11 Theoretical Framework Explains established the theory that the intervention is based onTheory should be empirically tested and empirically supported in multiple research studiesLogic model details how the proposed intervention applies and incorporates established theory
12 Organizational Inputs Consider:What we Invest:StaffExpertise (including needed training)Partners and volunteersTimeMoneyTechnology/equipmentSpaceMaterialsWhat investments does the strategy require?What organizations make/will make these investments?
13 Organizational Outputs Who we reachWhat we doActions taken to accomplish outcomesTrainingEducationPresentationsFacilitateWork with mediaCharacteristics of target populationGeographyAgeUniversal, selective, indicatedOther characteristics
14 Intermediate Outcomes and Impacts that occur over time Short Term Outcomes resulting from outputsIntermediate Outcomes and Impacts that occur over timeDecision makingAction, Behavior, PracticePoliciesSocial ActionConsequences (health, social, economic, etc.)AwarenessKnowledgeOpinionsAttitudesAspirationsSkills
15 Example: Intervention-Specific Logic Model INPUTSOUTPUTSOUTCOMES/IMPACTSParents identify appropriate actions to takeDevelop parent ed curriculumParents increase knowledge of child devReduced youth alcohol useStaffDeliver series of interactive sessions focused on child development, parenting styles, and parenting practicesTargetedparentsattendMoneyParents use effective parenting practicesParents better understand their own parenting styleReduced consequenc esTrainingPartnersParents gain skills in effective parenting practices including family managementImproved child- parent relationsResearchSpaceFacilitate support groups where parents problem-solveMaterialsReduced social access to alcohol
16 Benefits of Establishing Evidence Helps to maximize evaluation resources by identifying key outcomes for evaluationHelps to identify evaluation questions of interestHelps to identify evaluation methods, instruments and measuresHelps to plan for timing of evaluation data collection
17 Logic Model & Evaluation Questions Needs assessment:What are the characteristics, needs, priorities of target population?What are potential barriers/facilitators?Process evaluation:How is program implemented?Are activities delivered as intended?Are participants being reached as intended?What are participant reactions?Outcome evaluation:To what extent are desired changes occurring? For whom?Is the program making a difference?What seems to work? Not work?What are unintended outcomes?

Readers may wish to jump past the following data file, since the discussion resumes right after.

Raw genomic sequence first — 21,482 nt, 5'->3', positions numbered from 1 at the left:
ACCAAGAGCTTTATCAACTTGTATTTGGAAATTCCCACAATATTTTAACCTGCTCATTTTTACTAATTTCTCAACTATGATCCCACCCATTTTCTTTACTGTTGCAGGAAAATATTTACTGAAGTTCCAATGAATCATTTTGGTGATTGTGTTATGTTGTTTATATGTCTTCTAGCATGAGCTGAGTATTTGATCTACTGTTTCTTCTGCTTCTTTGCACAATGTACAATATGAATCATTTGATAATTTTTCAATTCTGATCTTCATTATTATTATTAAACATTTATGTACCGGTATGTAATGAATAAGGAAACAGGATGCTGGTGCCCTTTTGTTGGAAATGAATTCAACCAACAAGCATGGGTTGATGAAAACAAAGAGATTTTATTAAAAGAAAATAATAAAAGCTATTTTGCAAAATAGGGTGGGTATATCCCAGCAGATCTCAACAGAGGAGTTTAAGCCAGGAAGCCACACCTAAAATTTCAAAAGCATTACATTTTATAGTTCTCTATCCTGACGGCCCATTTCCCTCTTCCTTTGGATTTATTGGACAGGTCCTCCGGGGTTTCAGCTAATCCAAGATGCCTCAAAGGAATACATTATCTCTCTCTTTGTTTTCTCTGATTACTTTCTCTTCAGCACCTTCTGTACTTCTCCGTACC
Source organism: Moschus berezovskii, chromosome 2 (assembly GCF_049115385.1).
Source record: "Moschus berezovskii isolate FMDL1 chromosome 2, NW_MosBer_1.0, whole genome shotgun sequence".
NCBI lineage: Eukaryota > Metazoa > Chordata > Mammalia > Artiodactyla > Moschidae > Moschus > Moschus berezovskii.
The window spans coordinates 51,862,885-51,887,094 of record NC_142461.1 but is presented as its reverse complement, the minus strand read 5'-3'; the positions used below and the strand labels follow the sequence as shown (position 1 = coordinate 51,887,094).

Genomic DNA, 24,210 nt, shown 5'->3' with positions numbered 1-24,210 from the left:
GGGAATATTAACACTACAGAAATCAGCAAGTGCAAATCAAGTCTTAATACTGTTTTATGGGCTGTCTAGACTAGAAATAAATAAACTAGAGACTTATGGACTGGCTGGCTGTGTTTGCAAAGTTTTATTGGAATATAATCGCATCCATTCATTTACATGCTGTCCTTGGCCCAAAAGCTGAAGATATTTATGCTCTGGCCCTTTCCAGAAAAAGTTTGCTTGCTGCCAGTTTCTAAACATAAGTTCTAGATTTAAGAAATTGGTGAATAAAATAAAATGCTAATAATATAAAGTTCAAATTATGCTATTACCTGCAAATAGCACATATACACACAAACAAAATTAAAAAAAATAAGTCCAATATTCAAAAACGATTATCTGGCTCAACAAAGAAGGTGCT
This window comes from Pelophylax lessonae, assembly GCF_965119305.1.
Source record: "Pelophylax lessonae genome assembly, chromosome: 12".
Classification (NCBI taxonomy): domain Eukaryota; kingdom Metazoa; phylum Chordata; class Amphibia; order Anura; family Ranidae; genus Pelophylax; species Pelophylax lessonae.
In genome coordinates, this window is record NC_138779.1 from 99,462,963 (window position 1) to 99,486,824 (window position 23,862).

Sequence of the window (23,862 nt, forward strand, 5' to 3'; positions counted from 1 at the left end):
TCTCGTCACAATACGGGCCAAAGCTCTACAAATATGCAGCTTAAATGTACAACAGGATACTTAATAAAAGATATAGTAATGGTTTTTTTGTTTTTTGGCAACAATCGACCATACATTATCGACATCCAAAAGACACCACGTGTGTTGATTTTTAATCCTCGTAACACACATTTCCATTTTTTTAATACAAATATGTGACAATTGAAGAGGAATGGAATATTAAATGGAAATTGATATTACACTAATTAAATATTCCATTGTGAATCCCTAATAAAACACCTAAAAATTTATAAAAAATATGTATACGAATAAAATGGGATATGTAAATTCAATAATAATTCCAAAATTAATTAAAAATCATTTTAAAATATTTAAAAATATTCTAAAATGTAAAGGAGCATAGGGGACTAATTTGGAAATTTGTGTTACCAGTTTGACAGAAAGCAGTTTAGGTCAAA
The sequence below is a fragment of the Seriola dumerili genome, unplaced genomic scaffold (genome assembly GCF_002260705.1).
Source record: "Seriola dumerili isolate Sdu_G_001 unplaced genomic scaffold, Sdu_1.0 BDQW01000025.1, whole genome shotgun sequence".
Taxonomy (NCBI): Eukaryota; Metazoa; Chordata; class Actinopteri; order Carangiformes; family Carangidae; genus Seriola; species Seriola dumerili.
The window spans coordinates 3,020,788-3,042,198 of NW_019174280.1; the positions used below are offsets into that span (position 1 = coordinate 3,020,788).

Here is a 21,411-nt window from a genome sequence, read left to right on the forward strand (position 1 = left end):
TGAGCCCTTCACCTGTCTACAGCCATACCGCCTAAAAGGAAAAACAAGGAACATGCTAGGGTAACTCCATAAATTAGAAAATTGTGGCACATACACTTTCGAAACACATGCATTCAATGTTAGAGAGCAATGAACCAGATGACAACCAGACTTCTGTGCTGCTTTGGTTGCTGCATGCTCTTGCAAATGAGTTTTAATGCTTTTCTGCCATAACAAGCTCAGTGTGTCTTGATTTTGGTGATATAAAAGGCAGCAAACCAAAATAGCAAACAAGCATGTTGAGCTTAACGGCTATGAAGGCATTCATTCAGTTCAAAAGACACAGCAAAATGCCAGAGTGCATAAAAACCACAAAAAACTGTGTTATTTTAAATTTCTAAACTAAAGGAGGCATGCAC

18 EVALUATION: What do you (and others) want to know about this program? Parents increase knowledge of child devDevelop parent ed curriculumParents identify appropriate actions to takeStaffTargetedparentsattendImproved child- parent relationsMoneyDeliver series of interactive sessionsParents better understand their own parenting stylePartnersParents use effective parenting practicesResearchParents gain skills in effective parenting practicesIncreased Family BondingFacilitate support groupsPotential Evaluation QuestionsWhat amount of $ and time were invested?What did partners do?How many sessions were actually delivered?Lessons delivered as designed?# SupportgroupsdeliveredWho/how many attended/did not attend?Did they attend all sessions?Were they satisfied? Will they come again?To what extent did knowledge and skills increase? For whom? Why? What else happened?To what extent did behaviorschange? For whom? Why? What else happened?To what extent are relations improved? Does this result in stronger families?
19 Developing an evaluation plan for your logic model 1. Goal/Theory:2. Evaluation Questions3. Indicators4. Timing5. Data collectionDataSourcesMethodsSampleInstrumentsOutcomes19InputsOutputs
20 Logic Models - SummaryDemonstrates accountability with focus on outcomesLinks activities to results: Prevents mismatchesIntegrates planning, implementation, evaluation and reportingCreates understandingPromotes learningA way of thinking – not just a pretty picture